Quantcast Static rainbow spot on VHS capture - fixable? - digitalFAQ Forum
  #1  
02-14-2014, 03:14 PM
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I just captured a bunch of tapes with a regular VCR and after finishing my captures, I noticed most had a rainbow spot above the overscan towards the bottom of the frame. It appears in the same spot throughout the entire capture, fluctuating colors in a rainbow pattern that is translucent.

I have checked out several rainbow filters but they all seem to apply to random noise, while this issue seems to carry out through the entirety of the tape. I would prefer not to recapture if possible. Is there a fix for this type of rainbow noise/interference?

I am guessing at this point the VCR head was probably dirty. I cleaned it this morning but have yet to test it.
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  #2  
02-14-2014, 03:17 PM
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Post a sample clip.
This sounds like dot crawl + chroma noise, which looks like a rainbow. The solution is to use a better VCR.

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  #3  
02-14-2014, 04:46 PM
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I have attached a jpeg to map out where the discoloration is taking place. It is generally in this area on most of the tapes. The encoding process from 4:2:2 to 4:2:0 seems to soften it a bit, but it is still noticeable.


Attached Images
File Type: jpg Map.jpg (89.0 KB, 43 downloads)
Attached Files
File Type: mpg Rainbow sample.mpg (26.62 MB, 40 downloads)
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02-14-2014, 05:52 PM
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It's chroma noise, and it's much worse on the top of that test capture/clip.

Can it be fixed? Yes and no. You can remove the rainbow color using either the "Camcorder Color Denoise" in VirtaulDub, or "cnr" in Avisynth. But the underlying image damage may still exist, just without the color.

It's not really a rainbow either. That's ROYGBIV -- red, orange, yellow, green, blue, indigo, violet.

Chroma noise tends to be red and blue, and the sub-colors pink and purple. Sometimes you get green, but it's actually an inverse of the red. It depends on the VCR playing it back, and is more pronounced on PAL/NTSC conversions.

I've seen this for 20 years now on tapes. I hate it, and it's a pet peeve. There's two solutions:
- better S-VHS VCR with TBC
- DVD recorder using the LSI Logic chipset, as that chipset filters chroma noise

And if all else fails, you can now filter it in software -- something that didn't exist 20 or even 10 years ago.

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  #5  
02-14-2014, 07:52 PM
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I tried out CCD with no luck, maybe I'm using it wrong. I tried some other chroma smoothers and I can't really see a difference.
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02-14-2014, 09:49 PM
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Use the "show noise" option. It's very obvious.

rainbow-ccd-vdub.jpg

I will say, however, the the chroma noise is pretty somewhat harsh in intensity, and it could use a first pass with CNR, or even a stacked CCD pass in VirtualDub. The pink flashing is pretty bad.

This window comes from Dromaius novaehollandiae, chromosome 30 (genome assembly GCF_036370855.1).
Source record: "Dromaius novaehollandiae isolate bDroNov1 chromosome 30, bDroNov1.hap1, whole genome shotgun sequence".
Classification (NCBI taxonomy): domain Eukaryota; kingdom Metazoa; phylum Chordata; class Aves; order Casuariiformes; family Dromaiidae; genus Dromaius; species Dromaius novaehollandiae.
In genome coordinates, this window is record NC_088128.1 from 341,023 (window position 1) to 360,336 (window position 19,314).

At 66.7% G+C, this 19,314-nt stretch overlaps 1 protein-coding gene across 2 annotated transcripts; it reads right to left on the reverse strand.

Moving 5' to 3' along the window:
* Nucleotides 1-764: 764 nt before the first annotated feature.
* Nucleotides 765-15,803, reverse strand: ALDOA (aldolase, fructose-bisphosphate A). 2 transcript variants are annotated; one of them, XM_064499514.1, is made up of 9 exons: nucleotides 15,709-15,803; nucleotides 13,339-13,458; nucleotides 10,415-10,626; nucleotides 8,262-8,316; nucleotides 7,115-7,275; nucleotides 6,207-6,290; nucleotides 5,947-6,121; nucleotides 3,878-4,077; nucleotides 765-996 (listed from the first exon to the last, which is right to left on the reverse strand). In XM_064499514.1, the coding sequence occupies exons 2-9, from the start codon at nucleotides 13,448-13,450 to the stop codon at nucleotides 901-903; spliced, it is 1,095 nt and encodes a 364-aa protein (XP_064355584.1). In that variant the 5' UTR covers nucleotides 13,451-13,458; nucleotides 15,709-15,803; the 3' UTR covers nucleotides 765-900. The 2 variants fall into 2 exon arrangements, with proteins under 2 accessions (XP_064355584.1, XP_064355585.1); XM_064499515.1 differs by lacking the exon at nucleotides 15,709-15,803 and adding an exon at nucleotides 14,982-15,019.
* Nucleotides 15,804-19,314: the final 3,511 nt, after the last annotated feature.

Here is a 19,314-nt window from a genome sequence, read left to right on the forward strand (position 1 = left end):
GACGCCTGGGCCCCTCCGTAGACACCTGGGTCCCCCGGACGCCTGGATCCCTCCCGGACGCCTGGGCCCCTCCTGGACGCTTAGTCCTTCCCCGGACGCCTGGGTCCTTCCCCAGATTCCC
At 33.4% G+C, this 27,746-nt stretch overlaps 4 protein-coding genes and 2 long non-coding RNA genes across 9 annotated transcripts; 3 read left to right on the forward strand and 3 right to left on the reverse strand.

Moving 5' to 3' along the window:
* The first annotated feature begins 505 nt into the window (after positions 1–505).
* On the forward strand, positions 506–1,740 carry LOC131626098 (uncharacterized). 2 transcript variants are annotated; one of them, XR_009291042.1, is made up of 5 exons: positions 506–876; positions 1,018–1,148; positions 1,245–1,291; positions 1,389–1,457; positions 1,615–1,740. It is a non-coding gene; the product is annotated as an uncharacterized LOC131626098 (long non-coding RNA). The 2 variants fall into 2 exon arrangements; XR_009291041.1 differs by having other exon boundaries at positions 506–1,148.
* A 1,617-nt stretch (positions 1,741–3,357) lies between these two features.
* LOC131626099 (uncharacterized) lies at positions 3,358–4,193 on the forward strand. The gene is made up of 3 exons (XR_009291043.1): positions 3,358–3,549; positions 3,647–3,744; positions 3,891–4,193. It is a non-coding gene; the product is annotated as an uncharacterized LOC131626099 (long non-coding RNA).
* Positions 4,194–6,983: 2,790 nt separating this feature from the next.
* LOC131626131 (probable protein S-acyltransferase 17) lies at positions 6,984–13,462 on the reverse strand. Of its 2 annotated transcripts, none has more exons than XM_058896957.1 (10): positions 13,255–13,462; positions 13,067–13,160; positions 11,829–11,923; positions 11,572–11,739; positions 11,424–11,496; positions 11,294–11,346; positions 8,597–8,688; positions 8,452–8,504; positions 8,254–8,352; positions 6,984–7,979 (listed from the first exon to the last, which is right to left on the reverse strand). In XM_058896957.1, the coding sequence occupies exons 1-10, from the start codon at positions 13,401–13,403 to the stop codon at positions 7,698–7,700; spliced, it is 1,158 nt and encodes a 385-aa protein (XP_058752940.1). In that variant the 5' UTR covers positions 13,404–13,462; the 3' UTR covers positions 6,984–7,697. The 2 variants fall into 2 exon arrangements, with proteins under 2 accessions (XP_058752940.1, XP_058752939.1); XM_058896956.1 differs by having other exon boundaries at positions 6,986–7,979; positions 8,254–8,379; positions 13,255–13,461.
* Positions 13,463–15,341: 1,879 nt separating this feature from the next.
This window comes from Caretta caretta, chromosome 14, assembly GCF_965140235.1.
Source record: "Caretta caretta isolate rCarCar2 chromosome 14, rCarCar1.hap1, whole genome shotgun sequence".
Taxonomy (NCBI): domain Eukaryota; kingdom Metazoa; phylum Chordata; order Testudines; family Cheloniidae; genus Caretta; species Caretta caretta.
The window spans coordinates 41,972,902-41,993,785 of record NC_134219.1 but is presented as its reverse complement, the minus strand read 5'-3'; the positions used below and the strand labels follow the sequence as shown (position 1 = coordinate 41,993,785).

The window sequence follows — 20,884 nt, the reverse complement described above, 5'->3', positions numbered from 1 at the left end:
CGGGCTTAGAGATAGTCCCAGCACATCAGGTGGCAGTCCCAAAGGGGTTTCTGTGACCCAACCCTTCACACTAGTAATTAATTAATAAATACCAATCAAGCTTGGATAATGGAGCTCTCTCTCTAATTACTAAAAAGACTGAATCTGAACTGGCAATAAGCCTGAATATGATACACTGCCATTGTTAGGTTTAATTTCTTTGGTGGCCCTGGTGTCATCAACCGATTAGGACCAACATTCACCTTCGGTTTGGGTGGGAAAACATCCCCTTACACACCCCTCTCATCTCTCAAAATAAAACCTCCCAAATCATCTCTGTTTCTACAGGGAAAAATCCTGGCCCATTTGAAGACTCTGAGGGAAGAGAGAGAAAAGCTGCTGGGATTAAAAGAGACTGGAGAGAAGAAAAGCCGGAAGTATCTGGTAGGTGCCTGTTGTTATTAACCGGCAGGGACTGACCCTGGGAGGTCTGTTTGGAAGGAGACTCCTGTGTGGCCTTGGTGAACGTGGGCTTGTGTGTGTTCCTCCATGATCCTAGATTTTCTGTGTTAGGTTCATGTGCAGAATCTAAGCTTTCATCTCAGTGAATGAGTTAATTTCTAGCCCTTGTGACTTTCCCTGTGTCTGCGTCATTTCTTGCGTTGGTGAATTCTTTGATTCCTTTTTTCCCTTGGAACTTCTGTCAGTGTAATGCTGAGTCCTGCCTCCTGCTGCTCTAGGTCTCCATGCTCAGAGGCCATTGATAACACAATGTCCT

You should be masking the overscan anyway...

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It has very obvious dot crawl as well:

rainbow-masked.jpg

There's a decent dot crawl filter that can be used.

The video also needs some noise reduction, both temporally and in-frame (static).

See the attached VirtualDub processing settings file (vcf) and my output (saved as interlaced x264, play with VLC)

This is all eliminated by using a better VCR.


Attached Files
File Type: avi Rainbow sample output x264.avi (7.87 MB, 10 downloads)
File Type: vcf rainbow-sample.vcf (1.3 KB, 16 downloads)

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  #7  
02-14-2014, 09:58 PM
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Thank you so much! I've been trying to follow the masking guide you guys have up, I didn't realize I wasn't doing enough. I was afraid to crop off too much, but I get the impression I can probably follow this overscan setting for everything.

I tried the posted VCF on the full version and it looks great, and also tried it out on a separate capture and it worked for that too. I think this does the trick!
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  #8  
02-15-2014, 12:39 PM
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Some of the masking methods changed in recent years, because of changes to VirtualDub. You can still use the old method, but the newer one takes less steps.

Old method = Crop with a "null transform", then add a resize to pad it back to the correct size (example: 720x480). Total of 2 filters. The first step is a true crop, but the second step makes it a mask.

New method = Simply use 1 resize filter, and leave the canvas the same size by "letterboxing" it. Then "crop" it so it masks.

You use two-pixel increments for interlaced video. There's also no rule that each side must be cropped the same -- sometimes more should be taken off top, bottom or a side.

Make sense?

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  #9  
02-15-2014, 01:29 PM
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Yes it does. I was reviewing the letterboxing thread today and wanted to confirm the maximum x-crop for overscan. It looks like 20 on each side but I wanted to double check. Some videos seem to have actual footage in the overscan while others have ugly black squiggles, and I want to make sure I'm only cropping overscan vs. what actually plays.
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02-15-2014, 01:51 PM
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Correct. About 20 pixels are not seen on TV.

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